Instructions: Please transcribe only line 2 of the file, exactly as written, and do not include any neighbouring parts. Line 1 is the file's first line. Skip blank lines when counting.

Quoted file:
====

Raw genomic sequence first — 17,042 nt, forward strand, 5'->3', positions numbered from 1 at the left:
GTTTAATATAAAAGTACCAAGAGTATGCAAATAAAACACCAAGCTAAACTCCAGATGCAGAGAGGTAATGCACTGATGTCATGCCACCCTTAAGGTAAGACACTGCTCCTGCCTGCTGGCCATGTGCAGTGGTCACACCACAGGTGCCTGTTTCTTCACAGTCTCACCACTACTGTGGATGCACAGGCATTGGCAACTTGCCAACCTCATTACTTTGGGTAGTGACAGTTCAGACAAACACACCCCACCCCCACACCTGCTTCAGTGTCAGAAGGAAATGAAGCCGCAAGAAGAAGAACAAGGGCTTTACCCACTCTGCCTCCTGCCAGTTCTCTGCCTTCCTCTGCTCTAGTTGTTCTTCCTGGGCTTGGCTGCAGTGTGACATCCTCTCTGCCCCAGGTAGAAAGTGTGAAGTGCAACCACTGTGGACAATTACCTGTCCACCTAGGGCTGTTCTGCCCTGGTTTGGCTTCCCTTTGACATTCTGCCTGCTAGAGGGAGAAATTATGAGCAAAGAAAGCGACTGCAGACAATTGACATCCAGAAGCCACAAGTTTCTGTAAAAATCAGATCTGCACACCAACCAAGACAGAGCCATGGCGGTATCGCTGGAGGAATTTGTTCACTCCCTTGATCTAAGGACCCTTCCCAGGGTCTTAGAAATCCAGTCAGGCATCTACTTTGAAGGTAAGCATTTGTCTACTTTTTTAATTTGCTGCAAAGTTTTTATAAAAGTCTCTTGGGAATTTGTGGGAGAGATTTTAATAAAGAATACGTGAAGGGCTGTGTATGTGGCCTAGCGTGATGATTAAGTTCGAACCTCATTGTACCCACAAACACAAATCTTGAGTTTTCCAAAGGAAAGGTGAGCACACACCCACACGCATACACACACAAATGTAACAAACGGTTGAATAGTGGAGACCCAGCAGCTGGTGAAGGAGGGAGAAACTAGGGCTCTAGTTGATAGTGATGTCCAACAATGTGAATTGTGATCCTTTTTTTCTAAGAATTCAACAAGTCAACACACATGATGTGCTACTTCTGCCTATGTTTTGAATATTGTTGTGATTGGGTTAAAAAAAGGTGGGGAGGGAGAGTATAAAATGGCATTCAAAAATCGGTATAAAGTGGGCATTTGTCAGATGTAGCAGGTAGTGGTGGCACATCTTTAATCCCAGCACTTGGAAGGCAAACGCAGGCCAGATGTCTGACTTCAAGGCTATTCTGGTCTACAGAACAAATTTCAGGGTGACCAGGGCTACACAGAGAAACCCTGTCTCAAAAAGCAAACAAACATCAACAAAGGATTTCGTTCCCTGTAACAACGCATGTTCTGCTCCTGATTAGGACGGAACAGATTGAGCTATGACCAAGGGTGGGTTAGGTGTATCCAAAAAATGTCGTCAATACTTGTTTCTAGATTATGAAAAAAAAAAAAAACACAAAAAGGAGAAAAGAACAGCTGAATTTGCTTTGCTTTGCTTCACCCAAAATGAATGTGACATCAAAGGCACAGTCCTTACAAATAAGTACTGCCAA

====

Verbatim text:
GTTTAATATAAAAGTACCAAGAGTATGCAAATAAAACACCAAGCTAAACTCCAGATGCAGAGAGGTAATGCACTGATGTCATGCCACCCTTAAGGTAAGACACTGCTCCTGCCTGCTGGCCATGTGCAGTGGTCACACCACAGGTGCCTGTTTCTTCACAGTCTCACCACTACTGTGGATGCACAGGCATTGGCAACTTGCCAACCTCATTACTTTGGGTAGTGACAGTTCAGACAAACACACCCCACCCCCACACCTGCTTCAGTGTCAGAAGGAAATGAAGCCGCAAGAAGAAGAACAAGGGCTTTACCCACTCTGCCTCCTGCCAGTTCTCTGCCTTCCTCTGCTCTAGTTGTTCTTCCTGGGCTTGGCTGCAGTGTGACATCCTCTCTGCCCCAGGTAGAAAGTGTGAAGTGCAACCACTGTGGACAATTACCTGTCCACCTAGGGCTGTTCTGCCCTGGTTTGGCTTCCCTTTGACATTCTGCCTGCTAGAGGGAGAAATTATGAGCAAAGAAAGCGACTGCAGACAATTGACATCCAGAAGCCACAAGTTTCTGTAAAAATCAGATCTGCACACCAACCAAGACAGAGCCATGGCGGTATCGCTGGAGGAATTTGTTCACTCCCTTGATCTAAGGACCCTTCCCAGGGTCTTAGAAATCCAGTCAGGCATCTACTTTGAAGGTAAGCATTTGTCTACTTTTTTAATTTGCTGCAAAGTTTTTATAAAAGTCTCTTGGGAATTTGTGGGAGAGATTTTAATAAAGAATACGTGAAGGGCTGTGTATGTGGCCTAGCGTGATGATTAAGTTCGAACCTCATTGTACCCACAAACACAAATCTTGAGTTTTCCAAAGGAAAGGTGAGCACACACCCACACGCATACACACACAAATGTAACAAACGGTTGAATAGTGGAGACCCAGCAGCTGGTGAAGGAGGGAGAAACTAGGGCTCTAGTTGATAGTGATGTCCAACAATGTGAATTGTGATCCTTTTTTTCTAAGAATTCAACAAGTCAACACACATGATGTGCTACTTCTGCCTATGTTTTGAATATTGTTGTGATTGGGTTAAAAAAAGGTGGGGAGGGAGAGTATAAAATGGCATTCAAAAATCGGTATAAAGTGGGCATTTGTCAGATGTAGCAGGTAGTGGTGGCACATCTTTAATCCCAGCACTTGGAAGGCAAACGCAGGCCAGATGTCTGACTTCAAGGCTATTCTGGTCTACAGAACAAATTTCAGGGTGACCAGGGCTACACAGAGAAACCCTGTCTCAAAAAGCAAACAAACATCAACAAAGGATTTCGTTCCCTGTAACAACGCATGTTCTGCTCCTGATTAGGACGGAACAGATTGAGCTATGACCAAGGGTGGGTTAGGTGTATCCAAAAAATGTCGTCAATACTTGTTTCTAGATTATGAAAAAAAAAAAAAACACAAAAAGGAGAAAAGAACAGCTGAATTTGCTTTGCTTTGCTTCACCCAAAATGAATGTGACATCAAAGGCACAGTCCTTACAAATAAGTACTGCCAA